For hours, Lulu and I drove deeper and deeper into the Vietnamese jungle, towards the famed four waterfalls. The day wore on and the sun pounded down. Lulu pointed, as we drove, to a clearing in the thick green. “Cambodia just over there,” he said. We were far out.
When we staggered off the motorcycle at the first waterfall, I was coated in red road dust and black exhaust. Lulu laughed and pointed at my face. “You look like Obama daughter!” he guffawed. I was too tired to react.
The first waterfall was huge and gushing, as waterfalls are wont to be. Cool! Watery! Powerful! I snapped a few lackluster photos and clomped back towards the bike. It was swelteringly hot.
The second waterfall was at the end of a half-hour hike through thick jungle. Lulu walked far ahead of me and I started swearing under my breath. When I finally caught up to him, I asked, panting, “Is the third waterfall this far?”
“Don’t worry, be happy!” Lulu replied with a leer. This was NOT an acceptable answer for me, a teacher of six years who has had to plan every second and scope far ahead to avoid chaos. This was also NOT an acceptable answer to me, a seasoned world traveler who had just had her two month anniversary of solo voyaging from Boston through Asia.
“I’m tired and want to go to the town if the third waterfall is far,” I said. “Nono, not far,” said Lulu, and set off again through the jungle. I clambered behind him, swearing more loudly than before.
My guide explained that the final waterfall was on the path back, so I continued following, passing a giant Korean tour group of one hundred elders who I vowed to run to for help if things got much worse.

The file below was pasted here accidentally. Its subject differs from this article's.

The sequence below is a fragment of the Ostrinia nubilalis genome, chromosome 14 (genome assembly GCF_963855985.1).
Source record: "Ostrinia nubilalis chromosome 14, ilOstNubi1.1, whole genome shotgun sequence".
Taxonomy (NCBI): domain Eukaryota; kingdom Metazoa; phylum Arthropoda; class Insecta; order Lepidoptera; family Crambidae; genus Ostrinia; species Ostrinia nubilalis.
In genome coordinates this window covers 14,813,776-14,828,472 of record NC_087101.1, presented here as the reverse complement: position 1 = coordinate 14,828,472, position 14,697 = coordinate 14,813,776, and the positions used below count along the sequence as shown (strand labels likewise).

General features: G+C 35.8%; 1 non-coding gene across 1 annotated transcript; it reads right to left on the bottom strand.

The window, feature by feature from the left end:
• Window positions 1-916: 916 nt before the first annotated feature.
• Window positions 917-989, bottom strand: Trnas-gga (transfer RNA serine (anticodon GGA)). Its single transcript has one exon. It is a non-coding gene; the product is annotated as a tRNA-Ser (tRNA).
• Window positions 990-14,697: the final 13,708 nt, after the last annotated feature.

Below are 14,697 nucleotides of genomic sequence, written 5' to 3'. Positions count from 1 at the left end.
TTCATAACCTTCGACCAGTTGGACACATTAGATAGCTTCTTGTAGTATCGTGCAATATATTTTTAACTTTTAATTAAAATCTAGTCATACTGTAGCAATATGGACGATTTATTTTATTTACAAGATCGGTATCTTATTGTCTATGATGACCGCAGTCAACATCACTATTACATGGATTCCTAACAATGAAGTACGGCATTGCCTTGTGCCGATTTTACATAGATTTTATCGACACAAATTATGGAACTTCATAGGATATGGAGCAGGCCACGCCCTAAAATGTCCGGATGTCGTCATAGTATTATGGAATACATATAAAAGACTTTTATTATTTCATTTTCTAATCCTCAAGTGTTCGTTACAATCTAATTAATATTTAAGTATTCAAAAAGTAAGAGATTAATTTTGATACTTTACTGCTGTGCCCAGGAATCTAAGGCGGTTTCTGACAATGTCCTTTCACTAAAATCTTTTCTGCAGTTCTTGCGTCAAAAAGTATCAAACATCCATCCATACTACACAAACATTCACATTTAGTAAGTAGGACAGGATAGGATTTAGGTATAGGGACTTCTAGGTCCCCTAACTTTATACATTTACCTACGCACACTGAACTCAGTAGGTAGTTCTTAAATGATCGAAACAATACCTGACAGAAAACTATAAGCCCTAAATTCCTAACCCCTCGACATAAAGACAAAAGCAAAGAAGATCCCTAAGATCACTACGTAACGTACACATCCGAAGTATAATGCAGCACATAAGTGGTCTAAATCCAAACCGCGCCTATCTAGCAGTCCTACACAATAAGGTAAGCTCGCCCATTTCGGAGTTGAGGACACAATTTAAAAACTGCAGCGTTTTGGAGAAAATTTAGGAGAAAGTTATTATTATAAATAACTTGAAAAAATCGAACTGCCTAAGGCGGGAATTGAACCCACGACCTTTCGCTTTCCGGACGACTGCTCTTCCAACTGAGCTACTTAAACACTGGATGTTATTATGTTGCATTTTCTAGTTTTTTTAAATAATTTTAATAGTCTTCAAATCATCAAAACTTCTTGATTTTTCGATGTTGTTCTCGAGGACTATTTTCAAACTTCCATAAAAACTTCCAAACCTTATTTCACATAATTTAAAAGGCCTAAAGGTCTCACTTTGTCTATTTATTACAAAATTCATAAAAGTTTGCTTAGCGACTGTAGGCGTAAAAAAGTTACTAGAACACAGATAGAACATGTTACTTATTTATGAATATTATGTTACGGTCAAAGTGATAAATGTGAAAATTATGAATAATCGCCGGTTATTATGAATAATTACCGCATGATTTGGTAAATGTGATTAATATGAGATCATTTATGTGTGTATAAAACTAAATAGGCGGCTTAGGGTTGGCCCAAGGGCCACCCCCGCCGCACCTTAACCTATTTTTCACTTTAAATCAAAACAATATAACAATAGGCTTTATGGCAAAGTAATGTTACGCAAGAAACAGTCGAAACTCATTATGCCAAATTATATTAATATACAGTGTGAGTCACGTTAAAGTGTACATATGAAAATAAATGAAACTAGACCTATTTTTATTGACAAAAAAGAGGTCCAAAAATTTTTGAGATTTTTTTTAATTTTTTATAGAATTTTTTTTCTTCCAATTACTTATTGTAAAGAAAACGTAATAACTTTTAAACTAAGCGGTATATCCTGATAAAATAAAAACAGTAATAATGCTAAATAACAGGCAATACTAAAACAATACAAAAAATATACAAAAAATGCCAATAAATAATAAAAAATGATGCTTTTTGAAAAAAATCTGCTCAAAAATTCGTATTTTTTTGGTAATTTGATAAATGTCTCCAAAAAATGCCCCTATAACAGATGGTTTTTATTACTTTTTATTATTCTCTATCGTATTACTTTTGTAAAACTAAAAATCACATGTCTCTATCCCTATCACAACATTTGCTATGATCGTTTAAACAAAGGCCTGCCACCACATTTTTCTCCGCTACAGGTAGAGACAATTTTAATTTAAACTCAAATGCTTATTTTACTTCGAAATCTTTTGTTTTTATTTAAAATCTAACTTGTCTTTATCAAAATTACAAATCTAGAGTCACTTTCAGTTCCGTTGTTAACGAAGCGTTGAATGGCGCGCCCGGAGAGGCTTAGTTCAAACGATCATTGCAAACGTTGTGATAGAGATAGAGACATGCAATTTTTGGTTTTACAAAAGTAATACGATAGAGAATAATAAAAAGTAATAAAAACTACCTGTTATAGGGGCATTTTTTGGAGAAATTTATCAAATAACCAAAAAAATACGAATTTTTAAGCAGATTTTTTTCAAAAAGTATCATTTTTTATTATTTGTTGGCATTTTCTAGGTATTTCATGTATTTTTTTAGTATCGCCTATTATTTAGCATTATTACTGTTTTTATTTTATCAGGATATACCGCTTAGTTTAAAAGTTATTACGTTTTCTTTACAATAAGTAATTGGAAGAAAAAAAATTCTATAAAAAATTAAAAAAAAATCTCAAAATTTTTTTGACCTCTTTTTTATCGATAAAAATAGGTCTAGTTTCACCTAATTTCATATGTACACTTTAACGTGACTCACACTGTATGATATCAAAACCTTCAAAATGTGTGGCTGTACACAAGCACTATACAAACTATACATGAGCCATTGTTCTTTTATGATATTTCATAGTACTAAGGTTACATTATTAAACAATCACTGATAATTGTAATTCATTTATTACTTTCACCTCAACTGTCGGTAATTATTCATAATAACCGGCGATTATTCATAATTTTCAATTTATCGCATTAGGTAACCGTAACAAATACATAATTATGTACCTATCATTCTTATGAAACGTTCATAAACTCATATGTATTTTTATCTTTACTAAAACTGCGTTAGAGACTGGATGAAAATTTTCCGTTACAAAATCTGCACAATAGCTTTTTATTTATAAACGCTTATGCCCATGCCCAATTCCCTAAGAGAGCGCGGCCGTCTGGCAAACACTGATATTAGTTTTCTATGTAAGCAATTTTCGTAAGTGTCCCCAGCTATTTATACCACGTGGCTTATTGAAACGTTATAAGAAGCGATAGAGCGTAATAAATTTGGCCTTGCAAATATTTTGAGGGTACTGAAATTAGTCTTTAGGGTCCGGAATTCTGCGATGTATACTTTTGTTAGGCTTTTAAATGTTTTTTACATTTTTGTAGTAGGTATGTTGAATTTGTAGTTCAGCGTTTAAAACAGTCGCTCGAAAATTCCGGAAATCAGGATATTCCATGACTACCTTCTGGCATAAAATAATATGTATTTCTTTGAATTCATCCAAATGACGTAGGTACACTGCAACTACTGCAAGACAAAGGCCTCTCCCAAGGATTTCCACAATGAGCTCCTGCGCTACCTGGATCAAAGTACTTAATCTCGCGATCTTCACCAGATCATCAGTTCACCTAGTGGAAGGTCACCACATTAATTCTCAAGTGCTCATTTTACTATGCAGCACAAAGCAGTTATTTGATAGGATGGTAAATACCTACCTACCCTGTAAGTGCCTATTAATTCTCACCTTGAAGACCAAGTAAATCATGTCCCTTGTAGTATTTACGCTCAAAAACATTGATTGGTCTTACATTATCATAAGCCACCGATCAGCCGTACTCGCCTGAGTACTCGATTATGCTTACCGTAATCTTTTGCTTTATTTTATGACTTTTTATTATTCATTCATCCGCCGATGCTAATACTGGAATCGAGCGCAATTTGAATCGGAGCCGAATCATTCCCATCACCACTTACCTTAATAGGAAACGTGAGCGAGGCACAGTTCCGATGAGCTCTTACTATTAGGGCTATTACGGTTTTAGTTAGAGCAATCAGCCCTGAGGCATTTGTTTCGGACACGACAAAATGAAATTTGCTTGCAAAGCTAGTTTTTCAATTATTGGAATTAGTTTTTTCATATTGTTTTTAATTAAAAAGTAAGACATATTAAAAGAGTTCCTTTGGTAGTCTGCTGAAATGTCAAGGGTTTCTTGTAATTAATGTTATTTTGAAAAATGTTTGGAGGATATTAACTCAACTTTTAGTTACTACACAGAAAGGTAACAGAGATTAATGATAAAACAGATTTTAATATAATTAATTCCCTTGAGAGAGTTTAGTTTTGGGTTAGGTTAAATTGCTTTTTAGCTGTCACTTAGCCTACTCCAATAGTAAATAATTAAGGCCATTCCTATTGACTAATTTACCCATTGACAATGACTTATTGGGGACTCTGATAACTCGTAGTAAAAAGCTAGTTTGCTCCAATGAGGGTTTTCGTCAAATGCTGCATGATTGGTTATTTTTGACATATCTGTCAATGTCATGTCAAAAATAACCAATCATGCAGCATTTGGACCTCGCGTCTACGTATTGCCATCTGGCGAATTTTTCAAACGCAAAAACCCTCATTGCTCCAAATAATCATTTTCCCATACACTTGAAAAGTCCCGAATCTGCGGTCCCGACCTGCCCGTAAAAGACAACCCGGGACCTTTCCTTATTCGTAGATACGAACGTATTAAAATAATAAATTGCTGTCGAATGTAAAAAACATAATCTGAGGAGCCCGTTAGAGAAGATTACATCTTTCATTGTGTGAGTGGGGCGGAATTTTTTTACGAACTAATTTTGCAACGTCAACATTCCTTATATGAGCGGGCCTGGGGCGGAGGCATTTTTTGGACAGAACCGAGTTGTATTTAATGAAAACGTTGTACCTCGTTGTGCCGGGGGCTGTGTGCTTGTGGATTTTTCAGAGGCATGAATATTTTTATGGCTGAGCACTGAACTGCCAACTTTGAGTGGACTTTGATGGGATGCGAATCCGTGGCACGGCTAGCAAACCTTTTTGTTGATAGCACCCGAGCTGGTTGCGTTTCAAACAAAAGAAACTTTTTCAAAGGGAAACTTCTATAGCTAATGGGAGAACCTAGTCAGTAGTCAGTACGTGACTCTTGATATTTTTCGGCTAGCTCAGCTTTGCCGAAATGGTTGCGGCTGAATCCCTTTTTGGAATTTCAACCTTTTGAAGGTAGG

Lulu followed slowly behind, smoking his cigarette and aware that I was upset. Out of sheer exhaustion, I started to cry. Lulu sprinted up and shushed me, pulling me into the women’s bathroom to hide me so the kiosk workers wouldn’t see me sob. “Aha–” I remembered, “I forgot about Vietnamese Shame Culture…”
I made a mental note to remember Shame Culture for future use, if need be. I didn’t realize it then, but within a few hours it would prove essential.
It all goes down in Part 8, Folks.
The author, Lillie Marshall, is 6-foot-tall National Board Certified Teacher of English, fitness fan, and mother of two who has been a public school educator since 2003. She launched Around the World “L” Travel and Life Blog in 2009, and over 3.7 million readers have now visited this site. Lillie also runs TeachingTraveling.com and DrawingsOf.com. Subscribe to her monthly newsletter, and follow @WorldLillie on social media!